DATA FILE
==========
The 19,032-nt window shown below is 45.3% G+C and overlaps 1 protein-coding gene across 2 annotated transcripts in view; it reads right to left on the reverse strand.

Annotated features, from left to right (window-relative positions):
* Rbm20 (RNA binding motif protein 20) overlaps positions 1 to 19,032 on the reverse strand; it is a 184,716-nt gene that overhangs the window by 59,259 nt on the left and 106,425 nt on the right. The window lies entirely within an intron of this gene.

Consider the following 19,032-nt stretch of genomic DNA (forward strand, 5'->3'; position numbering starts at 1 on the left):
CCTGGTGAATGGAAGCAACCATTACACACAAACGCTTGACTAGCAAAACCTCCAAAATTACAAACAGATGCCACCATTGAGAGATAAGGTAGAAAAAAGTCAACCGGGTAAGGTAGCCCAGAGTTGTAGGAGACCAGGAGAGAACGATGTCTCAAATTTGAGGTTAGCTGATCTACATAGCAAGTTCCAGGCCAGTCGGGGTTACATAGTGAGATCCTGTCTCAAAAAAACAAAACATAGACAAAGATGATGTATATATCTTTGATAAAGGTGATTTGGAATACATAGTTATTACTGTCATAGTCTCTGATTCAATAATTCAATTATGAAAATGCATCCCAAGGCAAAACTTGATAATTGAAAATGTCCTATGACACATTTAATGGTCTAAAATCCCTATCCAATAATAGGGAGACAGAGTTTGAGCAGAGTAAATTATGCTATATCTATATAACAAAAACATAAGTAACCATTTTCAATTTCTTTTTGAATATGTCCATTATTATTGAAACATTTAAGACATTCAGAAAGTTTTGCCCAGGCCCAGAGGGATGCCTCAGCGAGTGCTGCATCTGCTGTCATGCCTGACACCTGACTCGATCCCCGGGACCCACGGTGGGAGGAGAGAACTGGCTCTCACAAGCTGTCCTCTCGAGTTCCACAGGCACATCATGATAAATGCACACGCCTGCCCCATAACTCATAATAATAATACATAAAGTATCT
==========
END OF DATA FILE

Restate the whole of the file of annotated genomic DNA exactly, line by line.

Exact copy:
The 19,032-nt window shown below is 45.3% G+C and overlaps 1 protein-coding gene across 2 annotated transcripts in view; it reads right to left on the reverse strand.

Annotated features, from left to right (window-relative positions):
* Rbm20 (RNA binding motif protein 20) overlaps positions 1 to 19,032 on the reverse strand; it is a 184,716-nt gene that overhangs the window by 59,259 nt on the left and 106,425 nt on the right. The window lies entirely within an intron of this gene.

Consider the following 19,032-nt stretch of genomic DNA (forward strand, 5'->3'; position numbering starts at 1 on the left):
CCTGGTGAATGGAAGCAACCATTACACACAAACGCTTGACTAGCAAAACCTCCAAAATTACAAACAGATGCCACCATTGAGAGATAAGGTAGAAAAAAGTCAACCGGGTAAGGTAGCCCAGAGTTGTAGGAGACCAGGAGAGAACGATGTCTCAAATTTGAGGTTAGCTGATCTACATAGCAAGTTCCAGGCCAGTCGGGGTTACATAGTGAGATCCTGTCTCAAAAAAACAAAACATAGACAAAGATGATGTATATATCTTTGATAAAGGTGATTTGGAATACATAGTTATTACTGTCATAGTCTCTGATTCAATAATTCAATTATGAAAATGCATCCCAAGGCAAAACTTGATAATTGAAAATGTCCTATGACACATTTAATGGTCTAAAATCCCTATCCAATAATAGGGAGACAGAGTTTGAGCAGAGTAAATTATGCTATATCTATATAACAAAAACATAAGTAACCATTTTCAATTTCTTTTTGAATATGTCCATTATTATTGAAACATTTAAGACATTCAGAAAGTTTTGCCCAGGCCCAGAGGGATGCCTCAGCGAGTGCTGCATCTGCTGTCATGCCTGACACCTGACTCGATCCCCGGGACCCACGGTGGGAGGAGAGAACTGGCTCTCACAAGCTGTCCTCTCGAGTTCCACAGGCACATCATGATAAATGCACACGCCTGCCCCATAACTCATAATAATAATACATAAAGTATCT